Dr. Rupal J. Shah 1, Dr. Sanjay Lagdive2, Dr. Monika S. Varma 3, Dr. Gunjit Marwaha4
1Professor and Head of Department
3,4 Postgraduate student
Department of Prosthodontics, Crown and Bridge,
Government Dental College and Hospital, Ahmedabad.
Various precision attachment systems are available for tooth-supported overdenture treatment modality. The main purpose of all these systems is to provide retention and support, but bar attachment not only provides retention and support but it also helps in splinting of remaining teeth. The patient was evaluated clinically and radiographically and tentative jaw relation was recorded. The abutment teeth were prepared to receive bar attachment at 13 and 22 and dome-shaped preparation of remaining teeth 23 was done to receive metal coping. Final impressions were made using Addition silicone and zinc oxide eugenol impression material for the maxillary and the mandibular arch, respectively. Following the fabrication of the attachments, the jaw relation was recorded. Teeth arrangement was assessed and dentures were processed.
Conclusion: The patient was rehabilitated with maxillary bar and clip attachment overdenture and conventional mandibular complete denture.
Clinical significance: This technique of overdenture attachment with the Hader bar allowed splinting of the abutment teeth and stress distribution, benefiting the patient psychologically.
Keywords: Tooth-supported Overdenture, bar and clip attachment, maxillary overdenture
Citation: Shah R, Lagdive S, Varma M, Marwaha G. Enhancing Retention Using Bar and Clip Attachment in Overdenture: A Case Report. J Prosthodont Dent Mater 2023:4(1):58-67.
Edentulism, or complete tooth loss, is the ultimate marker of disease burden for oral health.1
Loss of teeth will lead to rapid resorption of residual ridges and affect the retention, stability, and loss of proprioception.2
Preventive prosthodontics “emphasizes the importance of any procedure that can delay or eliminate future prosthodontic problems and overdenture is an important part of the preventive treatment modality”. De-Van’s golden statement: “Perpetual preservation of what remains is more important than the meticulous replacement of what is missing” still rings true.
An Overdenture is a “dental prosthesis that covers the natural tooth and or is partially supported by natural teeth, natural tooth roots or dental implants”.3
The prime objective behind an overdenture prosthesis is to preserve the remaining natural teeth, alveolar bone, proprioception, and the attached gingiva supporting the denture.4 Retention in overdentures can be increased by adding attachments which can be extra-radicular or intra-radicular. Extra-radicular attachments can be physically classified into studs and bar attachments. This case report describes a tooth-supported overdenture with the Hader bar and clip fabricated for a maxillary ridge.5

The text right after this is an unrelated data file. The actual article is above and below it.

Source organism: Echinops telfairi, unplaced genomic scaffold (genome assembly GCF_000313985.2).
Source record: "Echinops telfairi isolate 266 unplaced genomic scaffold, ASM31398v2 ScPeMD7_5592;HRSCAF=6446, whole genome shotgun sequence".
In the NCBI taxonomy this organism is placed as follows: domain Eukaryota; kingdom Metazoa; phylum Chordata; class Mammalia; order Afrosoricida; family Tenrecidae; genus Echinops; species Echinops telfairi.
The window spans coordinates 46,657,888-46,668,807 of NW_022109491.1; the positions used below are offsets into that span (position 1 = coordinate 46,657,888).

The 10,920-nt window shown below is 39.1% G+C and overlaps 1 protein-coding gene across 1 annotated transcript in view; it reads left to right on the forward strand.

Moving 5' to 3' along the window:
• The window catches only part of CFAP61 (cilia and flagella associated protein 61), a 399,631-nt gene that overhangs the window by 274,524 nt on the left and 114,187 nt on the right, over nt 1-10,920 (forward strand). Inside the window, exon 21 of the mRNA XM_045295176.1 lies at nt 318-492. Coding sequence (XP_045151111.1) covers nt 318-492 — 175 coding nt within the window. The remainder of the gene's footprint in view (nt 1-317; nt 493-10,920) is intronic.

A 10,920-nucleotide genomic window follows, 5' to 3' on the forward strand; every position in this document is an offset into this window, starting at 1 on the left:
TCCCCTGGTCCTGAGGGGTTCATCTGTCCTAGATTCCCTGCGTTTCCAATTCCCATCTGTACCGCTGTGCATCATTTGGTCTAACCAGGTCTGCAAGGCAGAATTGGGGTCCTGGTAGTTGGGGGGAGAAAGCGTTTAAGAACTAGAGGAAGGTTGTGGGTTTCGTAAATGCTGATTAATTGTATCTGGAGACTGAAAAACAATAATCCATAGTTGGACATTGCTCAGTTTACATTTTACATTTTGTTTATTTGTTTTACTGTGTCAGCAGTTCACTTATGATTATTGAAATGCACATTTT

A 60-year-old male patient reported at the Department of Prosthodontics with a chief complaint of multiple missing teeth, inability to chew, and an unesthetic look. The patient gave a medical history of diabetes mellitus for 15 years and was under medication for the same. Past dental history revealed that the patient had undergone extraction of his upper and lower posterior teeth 7 months back. Extraoral examination revealed an ovoid facial form with a convex profile. Clinical examination revealed that the teeth present were 12, 13, and 23. Grade I mobility with 23 was seen. A square-shaped maxillary and U-shaped mandibular arch with well-rounded ridges were noted. An orthopantomogram (OPG) along with intraoral periapical (IOPA) radiographs were used to assess the endodontic and periodontal prognosis of the teeth. Oral prophylaxis was carried out and a diagnostic irreversible hydrocolloid impression was made and a tentative jaw relation was recorded at the vertical maintained by the remaining natural teeth and mounted on a mean value articulator.
Figure 1: Pre-operative intraoral Photograph
The various treatment options presented to the patient were the following:
For Maxillary arch
- Cu-Sil Denture
- Extraction of remaining teeth and a conventional complete denture
- Tooth-supported overdenture (Dome-shaped coping)
- Bar attachment overdenture
- Extraction of remaining teeth and fixed implant prosthesis
- Removable implant-supported overdenture
For Mandibular arch
- Conventional complete denture
- Implant-supported removable prosthesis
- Implant-supported fixed prosthesis
Taking into consideration the adequate inter-arch space, the good periodontal prognosis of 12, 13 and fair prognosis of 23, square-shaped maxillary arch, well-formed ridges, and financial status of the patient into consideration, it was planned to do a tooth-supported overdenture with the Hader bar attachment on 12 and 23 and metal coping on 13 for the maxillary arch, and a conventional complete denture for the edentulous mandibular arch.
- Intentional root canal treatment was carried out for 12,13 and 23.
- Dome-shaped tooth preparation with chamfer margin was done for 12,13 and 23 and primary impression with irreversible hydrocolloid impression material (DPI Imprint, Fort, Mumbai) was made. (Figure 2)
- The impressions were poured into a dental stone (Kalabhai Karson Pvt Ltd., India). The distance between the two abutments was measured and a prefabricated bar of that length 25 mm was used. The bar used was 5 mm in height. (Figure 3)
Figure 2: Tooth preparations
Figure 3: Measurement of length of bar
- Inlay wax pattern copings were made on 12, 13, and 23 and the prefabricated Hader bar was used to splint the copings on 12 and 23. This assembly was cast in the Co–Cr alloy. (Figure 4). The castings were retrieved, finished, and polished following a standard procedure. A well-polished surface prevents the accumulation of plaque.
- The fitting of the bar attachment and the copings were assessed on the cast as well as intraorally. A uniform space of 2 - 3mm was present between the undersurface bar and the mucosa for ease of cleaning. The casted bar and copings were cemented using glass ionomer luting cement. (Figure 5)